Betsy Carmelite: So this is definitely an area open for innovation. I'm going to talk about one of the ways that we've - at Booz Allen have brought a lot of our knowledge and diverse thinking about how offense and defense come together. But the U.S. really must better integrate and synchronize the way it conducts cyber offense and defense with a refreshed national strategy. And we're seeing a lot of this in some of the policies that have come out in the last year or so. Related policies hold government operating models. It sounds maybe, you know, overstated, but the siloed way that we approach with just looking at offense and looking at defense really needs to come together. Doctrine that goes beyond military minutiae or merely a military-focused approach needs to change. And greater clarity and deconfliction around roles and responsibilities are important.
Betsy Carmelite: So it's very important when paying close attention to the adversary and its techniques, technologies and tactics to remember this is a long game. It's really easy to overinvest on technical controls and then underinvest in cyberdefensive operations. And here's why - knowing the adversary can take years. So this is where our cyber analysts have brought their knowledge about offensive defense and brought that together to scale a solution. And so one of these that we developed is called SnapAttack. And this is a cloud-based software solution that brings together threat intelligence and hacker tradecraft to proactively detect and defend against cyberthreats. And one of its hallmarks, it also enables community collaboration around threat intelligence and attack emulation and detection analytics to help organizations identify vulnerabilities and risks before threat actors attempt similar techniques. And this library is really quickly becoming one of the largest libraries of documented attacker behavior in the world.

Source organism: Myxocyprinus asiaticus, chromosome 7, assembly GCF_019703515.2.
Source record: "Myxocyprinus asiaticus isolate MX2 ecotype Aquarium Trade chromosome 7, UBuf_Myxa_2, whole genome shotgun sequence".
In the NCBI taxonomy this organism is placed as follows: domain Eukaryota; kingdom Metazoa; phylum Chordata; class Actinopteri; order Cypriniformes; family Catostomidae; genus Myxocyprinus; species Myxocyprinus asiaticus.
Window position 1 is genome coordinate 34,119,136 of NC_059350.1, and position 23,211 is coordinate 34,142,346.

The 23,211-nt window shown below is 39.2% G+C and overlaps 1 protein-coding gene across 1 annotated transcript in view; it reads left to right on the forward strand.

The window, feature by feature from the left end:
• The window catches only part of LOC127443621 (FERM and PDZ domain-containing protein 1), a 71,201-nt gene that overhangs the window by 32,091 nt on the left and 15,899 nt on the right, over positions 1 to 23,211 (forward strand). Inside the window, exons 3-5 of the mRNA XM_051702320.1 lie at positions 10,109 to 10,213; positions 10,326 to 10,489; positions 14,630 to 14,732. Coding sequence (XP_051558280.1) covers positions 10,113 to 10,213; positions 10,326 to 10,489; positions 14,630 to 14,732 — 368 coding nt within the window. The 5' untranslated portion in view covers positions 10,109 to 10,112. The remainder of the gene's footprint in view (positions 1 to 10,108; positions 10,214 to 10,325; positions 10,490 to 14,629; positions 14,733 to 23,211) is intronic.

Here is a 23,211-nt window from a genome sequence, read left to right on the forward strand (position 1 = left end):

Dave Bittner: And so this is a collaborative sort of thing? I mean, this is a - is this a public/private thing, or is this staying within Booz Allen? How does it work?
Betsy Carmelite: So SnapAttack was developed and launched publicly by Booz Allen's DarkLabs. This is a multidisciplinary elite team of security researchers, threat hunters, penetration testers, reverse engineers, network analysts and data scientists dedicated to stopping cyberattacks before they occur. And they built this based on years of experience in the commercial and nation-state-level cyber operations and cyberdefense, otherwise known as blue teaming, as well as in cyberoffense, known as red teaming. And so last year, Booz Allen announced it had spun out SnapAttack to a standalone company. The product development team will continue to be led by SnapAttack's original developers, both of whom began their careers at Booz Allen, and really exemplify how we innovate and grow cutting-edge technology at scale. And so we're looking at this to be - and it's currently, really, a game-changer in that purple teaming space where you're seeing the red and the blue teams combine.
Dave Bittner: And what is the ultimate goal here? I mean, as you move forward with these sorts of efforts, what are you looking towards the horizon?
Betsy Carmelite: We are still very tied to this innovation solution, and we're making investments, such as in our carrier-grade 5G lab and our IoT incubator investments, so that we can incorporate those types of threat detection capabilities within that. And obviously, always looking for continued, you know, public partnership with how we can enhance that really robust detection library and library of threat analytics.
Dave Bittner: All right. Well, Betsy Carmelite, thanks for joining us.
Dave Bittner: And that's the CyberWire. For links to all of today's stories, check out our daily briefing at thecyberwire.com The CyberWire podcast is a production of N2K Networks, proudly produced in Maryland out of the startup studios of DataTribe, where they're co-building the next generation of cybersecurity teams and technologies. Our amazing CyberWire team is Elliott Peltzman, Tre Hester, Brandon Karpf, Eliana White, Puru Prakash, Liz Irvin, Rachel Gelfand, Tim Nodar, Joe Carrigan, Carole Theriault, Maria Varmazis, Ben Yelin, Nick Veliky, Gina Johnson, Bennett Moe, Catherine Murphy, Janene Daly, Chris Russell, John Petrik, Jennifer Eiben, Rick Howard, Peter Kilpe, Simone Petrella, and I'm Dave Bittner. Thanks for listening. We'll see you back here tomorrow.